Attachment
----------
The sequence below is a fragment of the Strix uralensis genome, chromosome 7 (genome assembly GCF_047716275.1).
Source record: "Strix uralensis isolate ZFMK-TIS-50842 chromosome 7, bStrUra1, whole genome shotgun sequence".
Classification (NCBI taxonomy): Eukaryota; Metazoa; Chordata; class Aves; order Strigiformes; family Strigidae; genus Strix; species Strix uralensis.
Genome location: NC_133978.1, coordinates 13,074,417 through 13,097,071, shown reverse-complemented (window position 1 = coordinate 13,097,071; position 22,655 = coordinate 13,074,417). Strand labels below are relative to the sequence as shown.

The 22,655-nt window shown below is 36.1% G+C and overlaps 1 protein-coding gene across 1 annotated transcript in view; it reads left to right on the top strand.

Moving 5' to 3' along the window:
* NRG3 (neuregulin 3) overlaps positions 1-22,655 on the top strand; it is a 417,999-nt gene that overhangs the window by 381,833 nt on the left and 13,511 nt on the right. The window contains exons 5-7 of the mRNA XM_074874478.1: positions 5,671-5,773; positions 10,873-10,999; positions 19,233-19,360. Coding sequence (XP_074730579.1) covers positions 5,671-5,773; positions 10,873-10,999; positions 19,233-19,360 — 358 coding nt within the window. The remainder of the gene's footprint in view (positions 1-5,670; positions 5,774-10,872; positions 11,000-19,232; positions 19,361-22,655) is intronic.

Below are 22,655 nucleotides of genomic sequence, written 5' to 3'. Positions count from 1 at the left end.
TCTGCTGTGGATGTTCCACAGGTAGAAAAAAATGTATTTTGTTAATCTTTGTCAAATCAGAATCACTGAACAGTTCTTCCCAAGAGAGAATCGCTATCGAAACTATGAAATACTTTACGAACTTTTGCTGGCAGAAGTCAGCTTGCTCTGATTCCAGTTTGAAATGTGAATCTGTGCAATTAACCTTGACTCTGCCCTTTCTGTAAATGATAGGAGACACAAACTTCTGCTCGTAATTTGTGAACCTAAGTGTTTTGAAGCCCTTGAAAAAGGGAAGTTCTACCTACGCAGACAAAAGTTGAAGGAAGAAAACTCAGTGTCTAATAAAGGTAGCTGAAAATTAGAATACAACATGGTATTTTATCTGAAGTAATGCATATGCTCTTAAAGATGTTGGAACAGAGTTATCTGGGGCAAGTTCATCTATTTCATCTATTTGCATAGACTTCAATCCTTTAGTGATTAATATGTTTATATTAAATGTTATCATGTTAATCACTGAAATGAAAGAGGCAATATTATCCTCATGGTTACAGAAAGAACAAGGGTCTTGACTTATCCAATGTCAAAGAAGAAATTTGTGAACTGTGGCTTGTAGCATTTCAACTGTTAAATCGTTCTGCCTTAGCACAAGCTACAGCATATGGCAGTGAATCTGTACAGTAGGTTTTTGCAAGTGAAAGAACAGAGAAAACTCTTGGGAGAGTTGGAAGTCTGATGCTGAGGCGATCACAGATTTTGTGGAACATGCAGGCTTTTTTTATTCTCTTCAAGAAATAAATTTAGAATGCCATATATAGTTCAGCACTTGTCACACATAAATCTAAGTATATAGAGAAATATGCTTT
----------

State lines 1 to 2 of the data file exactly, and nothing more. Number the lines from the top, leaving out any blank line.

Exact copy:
The sequence below is a fragment of the Strix uralensis genome, chromosome 7 (genome assembly GCF_047716275.1).
Source record: "Strix uralensis isolate ZFMK-TIS-50842 chromosome 7, bStrUra1, whole genome shotgun sequence".